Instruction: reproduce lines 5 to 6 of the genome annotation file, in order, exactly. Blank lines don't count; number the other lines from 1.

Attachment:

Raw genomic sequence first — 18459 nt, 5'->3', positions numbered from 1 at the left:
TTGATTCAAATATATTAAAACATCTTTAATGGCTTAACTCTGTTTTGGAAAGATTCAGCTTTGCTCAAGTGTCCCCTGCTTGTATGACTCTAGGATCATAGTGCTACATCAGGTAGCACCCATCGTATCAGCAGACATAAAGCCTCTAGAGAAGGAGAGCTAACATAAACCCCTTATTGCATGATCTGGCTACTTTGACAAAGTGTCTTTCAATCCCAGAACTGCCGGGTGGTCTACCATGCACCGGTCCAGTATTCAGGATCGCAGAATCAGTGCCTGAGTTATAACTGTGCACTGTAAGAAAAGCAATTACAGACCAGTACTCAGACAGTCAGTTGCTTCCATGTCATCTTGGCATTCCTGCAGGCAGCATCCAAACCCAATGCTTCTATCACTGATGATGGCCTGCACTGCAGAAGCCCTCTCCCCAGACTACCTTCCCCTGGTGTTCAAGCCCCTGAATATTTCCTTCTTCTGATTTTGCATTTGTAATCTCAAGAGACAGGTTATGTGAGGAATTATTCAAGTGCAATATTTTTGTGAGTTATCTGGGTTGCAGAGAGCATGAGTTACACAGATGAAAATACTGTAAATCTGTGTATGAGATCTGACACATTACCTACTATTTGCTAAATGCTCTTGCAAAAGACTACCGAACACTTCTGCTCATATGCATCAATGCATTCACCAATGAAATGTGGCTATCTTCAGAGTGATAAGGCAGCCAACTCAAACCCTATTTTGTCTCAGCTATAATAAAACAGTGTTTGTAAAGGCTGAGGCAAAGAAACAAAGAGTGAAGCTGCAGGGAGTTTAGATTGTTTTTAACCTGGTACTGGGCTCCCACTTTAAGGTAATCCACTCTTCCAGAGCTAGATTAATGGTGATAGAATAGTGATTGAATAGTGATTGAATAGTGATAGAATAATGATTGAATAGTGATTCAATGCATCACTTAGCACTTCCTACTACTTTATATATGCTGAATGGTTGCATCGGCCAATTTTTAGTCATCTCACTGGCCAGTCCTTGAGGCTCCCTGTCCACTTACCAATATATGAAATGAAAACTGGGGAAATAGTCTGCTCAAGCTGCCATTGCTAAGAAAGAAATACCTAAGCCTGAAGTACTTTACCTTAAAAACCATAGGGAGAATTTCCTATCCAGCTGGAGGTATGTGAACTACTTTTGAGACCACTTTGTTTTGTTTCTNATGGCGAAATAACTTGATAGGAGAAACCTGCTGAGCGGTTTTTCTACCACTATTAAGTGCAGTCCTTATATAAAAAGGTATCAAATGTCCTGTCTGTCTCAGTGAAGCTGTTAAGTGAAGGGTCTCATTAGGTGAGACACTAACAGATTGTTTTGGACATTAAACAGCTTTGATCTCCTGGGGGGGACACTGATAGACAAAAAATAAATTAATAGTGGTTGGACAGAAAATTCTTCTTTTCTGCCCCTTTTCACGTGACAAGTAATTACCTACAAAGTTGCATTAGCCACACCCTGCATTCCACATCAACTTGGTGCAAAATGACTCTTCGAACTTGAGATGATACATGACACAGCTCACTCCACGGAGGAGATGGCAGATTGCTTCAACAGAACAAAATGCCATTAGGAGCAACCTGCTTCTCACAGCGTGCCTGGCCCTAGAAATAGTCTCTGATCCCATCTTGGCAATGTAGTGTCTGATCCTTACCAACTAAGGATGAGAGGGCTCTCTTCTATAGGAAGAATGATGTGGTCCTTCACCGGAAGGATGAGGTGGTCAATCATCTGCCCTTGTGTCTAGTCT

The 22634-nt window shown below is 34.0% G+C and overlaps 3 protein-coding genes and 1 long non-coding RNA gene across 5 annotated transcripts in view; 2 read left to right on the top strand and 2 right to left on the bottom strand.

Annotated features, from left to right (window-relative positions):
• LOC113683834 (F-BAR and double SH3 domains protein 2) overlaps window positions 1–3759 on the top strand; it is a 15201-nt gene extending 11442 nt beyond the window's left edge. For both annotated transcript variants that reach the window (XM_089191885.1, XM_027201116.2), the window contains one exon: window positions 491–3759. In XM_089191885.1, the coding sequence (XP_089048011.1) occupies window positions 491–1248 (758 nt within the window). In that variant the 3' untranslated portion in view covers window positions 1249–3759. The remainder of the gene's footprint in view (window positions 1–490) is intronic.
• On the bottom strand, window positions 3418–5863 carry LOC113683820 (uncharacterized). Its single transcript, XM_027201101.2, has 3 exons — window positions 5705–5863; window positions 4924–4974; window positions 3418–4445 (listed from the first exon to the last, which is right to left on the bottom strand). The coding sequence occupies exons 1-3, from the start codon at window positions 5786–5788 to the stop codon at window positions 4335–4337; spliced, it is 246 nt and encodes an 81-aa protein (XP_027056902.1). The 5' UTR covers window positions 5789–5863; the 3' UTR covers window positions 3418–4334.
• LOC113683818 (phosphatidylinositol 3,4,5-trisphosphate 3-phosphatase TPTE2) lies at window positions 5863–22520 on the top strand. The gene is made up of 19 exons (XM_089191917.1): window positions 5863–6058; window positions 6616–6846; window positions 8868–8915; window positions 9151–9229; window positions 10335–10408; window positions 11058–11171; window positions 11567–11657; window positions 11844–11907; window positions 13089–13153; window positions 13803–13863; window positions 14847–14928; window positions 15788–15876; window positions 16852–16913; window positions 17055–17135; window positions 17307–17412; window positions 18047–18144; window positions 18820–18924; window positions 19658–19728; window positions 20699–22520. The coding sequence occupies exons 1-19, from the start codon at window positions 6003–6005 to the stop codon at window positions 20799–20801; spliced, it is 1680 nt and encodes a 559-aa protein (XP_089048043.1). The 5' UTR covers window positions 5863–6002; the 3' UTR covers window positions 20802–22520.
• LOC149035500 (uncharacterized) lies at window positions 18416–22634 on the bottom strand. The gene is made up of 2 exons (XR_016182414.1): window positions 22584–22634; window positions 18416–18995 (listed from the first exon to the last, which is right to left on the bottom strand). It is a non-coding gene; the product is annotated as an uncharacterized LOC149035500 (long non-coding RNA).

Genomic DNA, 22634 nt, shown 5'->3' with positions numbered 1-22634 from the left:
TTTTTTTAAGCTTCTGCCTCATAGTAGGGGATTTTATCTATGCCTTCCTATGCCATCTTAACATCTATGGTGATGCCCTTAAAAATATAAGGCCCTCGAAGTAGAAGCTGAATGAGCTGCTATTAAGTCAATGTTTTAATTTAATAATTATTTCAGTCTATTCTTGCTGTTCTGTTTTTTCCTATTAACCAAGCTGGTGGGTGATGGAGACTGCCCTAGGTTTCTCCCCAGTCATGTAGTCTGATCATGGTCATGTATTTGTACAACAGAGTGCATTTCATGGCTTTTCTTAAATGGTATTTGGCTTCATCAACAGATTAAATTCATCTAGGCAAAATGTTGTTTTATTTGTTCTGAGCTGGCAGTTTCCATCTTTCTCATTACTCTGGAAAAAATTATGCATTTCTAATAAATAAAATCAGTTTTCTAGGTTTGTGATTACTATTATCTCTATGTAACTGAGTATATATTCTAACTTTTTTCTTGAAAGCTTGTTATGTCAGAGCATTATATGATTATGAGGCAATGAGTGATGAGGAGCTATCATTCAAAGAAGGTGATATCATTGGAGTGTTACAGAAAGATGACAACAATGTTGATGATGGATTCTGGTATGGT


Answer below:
• LOC113683834 (F-BAR and double SH3 domains protein 2) overlaps window positions 1–3759 on the top strand; it is a 15201-nt gene extending 11442 nt beyond the window's left edge. For both annotated transcript variants that reach the window (XM_089191885.1, XM_027201116.2), the window contains one exon: window positions 491–3759. In XM_089191885.1, the coding sequence (XP_089048011.1) occupies window positions 491–1248 (758 nt within the window). In that variant the 3' untranslated portion in view covers window positions 1249–3759. The remainder of the gene's footprint in view (window positions 1–490) is intronic.
• On the bottom strand, window positions 3418–5863 carry LOC113683820 (uncharacterized). Its single transcript, XM_027201101.2, has 3 exons — window positions 5705–5863; window positions 4924–4974; window positions 3418–4445 (listed from the first exon to the last, which is right to left on the bottom strand). The coding sequence occupies exons 1-3, from the start codon at window positions 5786–5788 to the stop codon at window positions 4335–4337; spliced, it is 246 nt and encodes an 81-aa protein (XP_027056902.1). The 5' UTR covers window positions 5789–5863; the 3' UTR covers window positions 3418–4334.